If you’ve ever listened to a financial guru, financial expert or other authoritative figure in the financial services industry, at some point you’ve probably gotten to hear them talk about politics in some shape, form or fashion. Why is that? Are financial experts “in the closet” politicians? Do they aspire a different life in politics? Or, is there some interrelationship between money and politics that far too often, many fail to pay attention to? I surmise it might be the latter but let me not influence your thinking. All that I ask is that you check out my articles and posts on the subject and form your own opinion.

I’ll be the first to tell you that ruminating on politics is the last thing I would ever have thought I would do. For starters, you have to understand that I have a very jaded view on politics. I grew up in a third world country and had a dad who amongst the many things he’s done in life, also ran for politics and was involved in political campaigns of various sorts. If you think the political campaign process in the United States is wrought with problems, then you’ve not seen anything else. Watching firsthand what campaigning for politics in a third world country was like makes what is done in the United States seem like child’s play.

A recent tragedy in the news reminds me of my all so jaded view about politics. During the week of June 4, 2012 we were alerted by the news wires that a Dana Air flight from Abuja headed to Lagos Nigeria crashed into a residential area just shy of the airport and killed all 153 passengers on board as well as about 30 individuals on ground. It’s a very grave tragedy especially when I know of family members of mine that lost very close friends and their families to this tragedy.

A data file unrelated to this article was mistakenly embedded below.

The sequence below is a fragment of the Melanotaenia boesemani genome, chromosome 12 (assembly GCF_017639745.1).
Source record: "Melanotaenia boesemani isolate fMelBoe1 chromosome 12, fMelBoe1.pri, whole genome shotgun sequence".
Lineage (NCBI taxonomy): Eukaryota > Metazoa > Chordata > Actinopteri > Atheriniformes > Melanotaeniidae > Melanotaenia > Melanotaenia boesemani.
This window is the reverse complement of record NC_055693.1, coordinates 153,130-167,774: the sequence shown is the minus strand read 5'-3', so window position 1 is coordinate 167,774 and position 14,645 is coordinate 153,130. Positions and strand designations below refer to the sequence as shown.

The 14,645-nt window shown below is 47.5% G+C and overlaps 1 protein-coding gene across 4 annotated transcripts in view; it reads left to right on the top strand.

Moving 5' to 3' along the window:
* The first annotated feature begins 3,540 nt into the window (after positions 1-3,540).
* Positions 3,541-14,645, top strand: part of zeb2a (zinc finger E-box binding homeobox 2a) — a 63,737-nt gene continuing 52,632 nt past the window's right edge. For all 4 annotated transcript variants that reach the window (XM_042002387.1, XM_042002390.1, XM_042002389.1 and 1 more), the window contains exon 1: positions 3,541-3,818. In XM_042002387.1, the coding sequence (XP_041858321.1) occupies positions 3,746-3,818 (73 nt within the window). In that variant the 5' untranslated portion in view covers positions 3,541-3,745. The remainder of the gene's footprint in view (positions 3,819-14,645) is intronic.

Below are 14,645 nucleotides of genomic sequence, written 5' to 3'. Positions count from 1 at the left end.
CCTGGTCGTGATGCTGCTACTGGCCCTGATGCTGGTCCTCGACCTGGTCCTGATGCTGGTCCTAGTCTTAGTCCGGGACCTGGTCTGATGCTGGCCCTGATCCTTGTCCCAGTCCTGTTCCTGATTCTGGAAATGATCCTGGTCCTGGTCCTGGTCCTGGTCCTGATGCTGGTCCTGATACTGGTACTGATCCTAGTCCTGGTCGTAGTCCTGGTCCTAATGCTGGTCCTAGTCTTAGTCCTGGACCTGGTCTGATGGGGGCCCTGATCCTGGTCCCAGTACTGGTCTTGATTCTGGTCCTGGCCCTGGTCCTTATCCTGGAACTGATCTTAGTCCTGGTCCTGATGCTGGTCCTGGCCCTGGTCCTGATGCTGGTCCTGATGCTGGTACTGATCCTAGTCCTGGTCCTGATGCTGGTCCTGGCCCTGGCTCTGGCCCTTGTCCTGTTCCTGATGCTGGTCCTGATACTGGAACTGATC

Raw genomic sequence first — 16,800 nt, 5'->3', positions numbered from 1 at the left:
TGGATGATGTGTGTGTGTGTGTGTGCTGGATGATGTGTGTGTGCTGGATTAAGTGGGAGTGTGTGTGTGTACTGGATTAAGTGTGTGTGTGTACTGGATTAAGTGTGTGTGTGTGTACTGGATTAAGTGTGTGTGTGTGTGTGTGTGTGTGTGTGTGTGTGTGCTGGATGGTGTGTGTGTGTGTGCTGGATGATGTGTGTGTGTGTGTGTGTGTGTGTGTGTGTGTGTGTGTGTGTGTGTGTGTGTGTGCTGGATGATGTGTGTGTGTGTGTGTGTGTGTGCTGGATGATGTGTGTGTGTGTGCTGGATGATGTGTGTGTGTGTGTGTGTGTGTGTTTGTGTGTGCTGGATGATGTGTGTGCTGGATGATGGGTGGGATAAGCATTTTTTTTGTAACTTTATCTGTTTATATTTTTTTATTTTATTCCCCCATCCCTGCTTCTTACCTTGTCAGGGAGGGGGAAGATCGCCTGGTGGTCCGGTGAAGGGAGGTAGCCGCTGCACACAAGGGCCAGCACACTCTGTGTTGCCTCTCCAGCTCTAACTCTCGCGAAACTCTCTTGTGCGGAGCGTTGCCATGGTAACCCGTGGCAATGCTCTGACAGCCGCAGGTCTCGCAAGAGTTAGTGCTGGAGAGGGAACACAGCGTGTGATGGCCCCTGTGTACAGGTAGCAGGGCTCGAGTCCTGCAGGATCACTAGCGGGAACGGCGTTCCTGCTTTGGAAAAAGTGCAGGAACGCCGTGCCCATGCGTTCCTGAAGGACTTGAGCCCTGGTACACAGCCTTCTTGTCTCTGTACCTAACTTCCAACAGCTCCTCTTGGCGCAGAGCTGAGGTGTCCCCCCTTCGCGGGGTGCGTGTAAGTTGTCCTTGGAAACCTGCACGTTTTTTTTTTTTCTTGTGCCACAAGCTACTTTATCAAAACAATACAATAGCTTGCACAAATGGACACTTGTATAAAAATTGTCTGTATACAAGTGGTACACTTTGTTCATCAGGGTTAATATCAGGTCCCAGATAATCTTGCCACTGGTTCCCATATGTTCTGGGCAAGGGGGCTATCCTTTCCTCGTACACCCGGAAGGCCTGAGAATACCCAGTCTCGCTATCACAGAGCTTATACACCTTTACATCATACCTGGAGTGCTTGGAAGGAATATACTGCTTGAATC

An even greater tragedy is the circumstances surrounding this plane crash. I draw on the accounts of a certain Yinka Badd who was on this same plane that crashed but on a different flight in May of 2012. While waiting to travel on this day in May, Yinka noticed that the plane was being delayed due to mechanical work. As he watched from the terminal as folks on ground worked on the plane, he noticed that some of the mechanics working on the plane took out a mechanical part from the plane that was never replaced. As an Aerospace Systems Engineer himself, Yinka was well aware of some of the technical aspects to planes that an average individual might not know. Concerned about the fact that they were still asked to board the plane when he had witnessed something of sort of a flight risk, he lodged his complaints to the flight supervisor who was told he could speak to the pilot. When he spoke to the pilot, he was told that issues with the plane had been fixed unless they would not have been cleared to board.
Still concerned about the issue, Yinka continued with the flight but also sent a blackberry message to his family noting his concern and who he had spoken to.